Two other instances in addition to the ones earlier mentioned which may give rise to the removal of an elected executive political office holder are:
(1) Through a pre-election case instituted within 14 days of the occurrence of the event. See section 285 (9) of the Constitution of the Federal Republic of Nigeria 1999 (as amended). However, the question may be asked did the suit which culminated in the orders made by the court a pre-election matter as defined by section 285 (14) of the Constitution (as amended). It is obviously not.
(2) Through an election petition complaining of an undue election or undue return. This is also not the case here.
Granted that the Federal High Court by section 272 (3) of the Constitution of Nigeria (as amended) has jurisdiction to hear and determine the question as to whether the term of office of…a Governor or Deputy Governor has ceased or become vacant, that jurisdiction is only in relation to the recognized grounds as already highlighted and does not extend to defection.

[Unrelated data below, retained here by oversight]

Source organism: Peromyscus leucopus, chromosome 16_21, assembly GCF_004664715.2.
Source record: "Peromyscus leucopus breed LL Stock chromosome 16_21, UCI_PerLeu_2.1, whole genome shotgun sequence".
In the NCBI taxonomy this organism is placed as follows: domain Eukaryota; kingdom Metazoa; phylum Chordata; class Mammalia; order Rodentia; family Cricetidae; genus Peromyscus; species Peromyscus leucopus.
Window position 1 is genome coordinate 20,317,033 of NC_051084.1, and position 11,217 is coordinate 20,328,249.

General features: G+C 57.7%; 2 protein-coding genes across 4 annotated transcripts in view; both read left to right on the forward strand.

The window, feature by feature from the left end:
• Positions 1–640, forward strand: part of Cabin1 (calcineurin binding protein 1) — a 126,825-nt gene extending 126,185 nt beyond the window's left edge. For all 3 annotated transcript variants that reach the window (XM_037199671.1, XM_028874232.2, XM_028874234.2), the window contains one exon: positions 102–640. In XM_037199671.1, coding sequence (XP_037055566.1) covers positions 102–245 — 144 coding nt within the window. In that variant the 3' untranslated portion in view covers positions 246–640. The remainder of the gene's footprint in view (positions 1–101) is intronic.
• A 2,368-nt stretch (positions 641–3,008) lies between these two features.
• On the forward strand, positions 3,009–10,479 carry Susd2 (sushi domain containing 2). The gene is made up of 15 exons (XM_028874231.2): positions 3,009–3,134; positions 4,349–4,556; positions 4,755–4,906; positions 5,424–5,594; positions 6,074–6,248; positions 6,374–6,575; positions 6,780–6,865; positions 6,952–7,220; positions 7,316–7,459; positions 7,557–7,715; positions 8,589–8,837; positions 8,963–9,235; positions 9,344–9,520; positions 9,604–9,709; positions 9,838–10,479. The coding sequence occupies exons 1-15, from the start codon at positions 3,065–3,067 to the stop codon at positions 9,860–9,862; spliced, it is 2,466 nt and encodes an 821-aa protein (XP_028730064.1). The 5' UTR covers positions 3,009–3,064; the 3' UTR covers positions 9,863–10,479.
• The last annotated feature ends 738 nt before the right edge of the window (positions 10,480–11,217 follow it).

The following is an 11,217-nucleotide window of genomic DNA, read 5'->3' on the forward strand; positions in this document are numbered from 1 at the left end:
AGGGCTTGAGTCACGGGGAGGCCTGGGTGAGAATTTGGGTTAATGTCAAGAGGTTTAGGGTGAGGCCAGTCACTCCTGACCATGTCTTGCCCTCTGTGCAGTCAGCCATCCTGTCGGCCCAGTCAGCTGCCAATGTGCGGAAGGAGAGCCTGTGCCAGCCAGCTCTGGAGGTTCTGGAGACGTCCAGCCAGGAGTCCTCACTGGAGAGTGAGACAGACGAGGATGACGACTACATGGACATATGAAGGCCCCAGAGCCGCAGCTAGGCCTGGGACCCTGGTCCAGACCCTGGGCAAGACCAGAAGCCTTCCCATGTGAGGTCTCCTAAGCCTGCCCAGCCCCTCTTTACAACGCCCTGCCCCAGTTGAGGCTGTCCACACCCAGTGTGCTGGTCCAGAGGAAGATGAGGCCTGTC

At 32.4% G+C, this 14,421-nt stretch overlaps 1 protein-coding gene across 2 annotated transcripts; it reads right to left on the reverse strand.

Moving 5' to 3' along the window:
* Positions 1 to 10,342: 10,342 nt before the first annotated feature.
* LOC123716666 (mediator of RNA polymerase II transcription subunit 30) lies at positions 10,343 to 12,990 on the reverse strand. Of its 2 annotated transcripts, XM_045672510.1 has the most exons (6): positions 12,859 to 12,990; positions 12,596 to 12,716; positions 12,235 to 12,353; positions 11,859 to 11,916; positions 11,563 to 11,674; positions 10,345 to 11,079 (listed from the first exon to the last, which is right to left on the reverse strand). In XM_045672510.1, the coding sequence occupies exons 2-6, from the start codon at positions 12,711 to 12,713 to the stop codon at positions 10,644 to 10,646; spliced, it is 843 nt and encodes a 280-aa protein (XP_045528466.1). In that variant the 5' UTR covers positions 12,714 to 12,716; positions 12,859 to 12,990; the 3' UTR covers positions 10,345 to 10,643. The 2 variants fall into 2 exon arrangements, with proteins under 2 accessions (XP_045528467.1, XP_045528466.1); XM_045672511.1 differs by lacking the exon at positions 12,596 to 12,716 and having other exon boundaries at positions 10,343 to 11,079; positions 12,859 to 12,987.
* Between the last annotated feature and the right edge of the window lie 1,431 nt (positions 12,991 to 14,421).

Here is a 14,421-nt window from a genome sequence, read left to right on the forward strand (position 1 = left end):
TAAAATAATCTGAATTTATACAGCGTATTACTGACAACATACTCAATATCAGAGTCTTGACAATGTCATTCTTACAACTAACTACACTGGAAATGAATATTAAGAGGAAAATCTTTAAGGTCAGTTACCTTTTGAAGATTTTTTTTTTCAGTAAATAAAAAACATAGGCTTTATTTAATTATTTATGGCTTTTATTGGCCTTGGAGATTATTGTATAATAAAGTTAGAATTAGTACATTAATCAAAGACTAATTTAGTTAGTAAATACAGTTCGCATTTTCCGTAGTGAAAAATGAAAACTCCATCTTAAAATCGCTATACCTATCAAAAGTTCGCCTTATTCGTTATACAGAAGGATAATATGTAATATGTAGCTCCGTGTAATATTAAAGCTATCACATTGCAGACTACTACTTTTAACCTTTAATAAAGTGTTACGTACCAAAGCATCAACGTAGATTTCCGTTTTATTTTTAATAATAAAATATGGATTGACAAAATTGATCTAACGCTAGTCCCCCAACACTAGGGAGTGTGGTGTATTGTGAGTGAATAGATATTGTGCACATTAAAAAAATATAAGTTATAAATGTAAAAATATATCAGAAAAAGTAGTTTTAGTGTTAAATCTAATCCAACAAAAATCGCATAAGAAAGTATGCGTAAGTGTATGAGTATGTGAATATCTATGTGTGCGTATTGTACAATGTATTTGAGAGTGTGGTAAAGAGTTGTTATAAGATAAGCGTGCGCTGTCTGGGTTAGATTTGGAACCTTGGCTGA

Impropriety of the Order Made
Another major flaw in the decision of the Court relates to the nature of order(s) granted. Assuming that defection is a ground to vacate office which is not though, the court lacked the jurisdiction to order the Peoples Democratic Party to submit a name of its candidate to INEC. In the circumstance where the offices of the Governor and Deputy Governor are vacant at the same time, the Speaker of the House of Assembly is the appropriate person to hold the office pending the conduct of fresh election. See section 191(2) of the Constitution (as amended).
Immunity not a bar when the issue touches on whether the office of a Governor or Deputy Governor has ceased or become vacant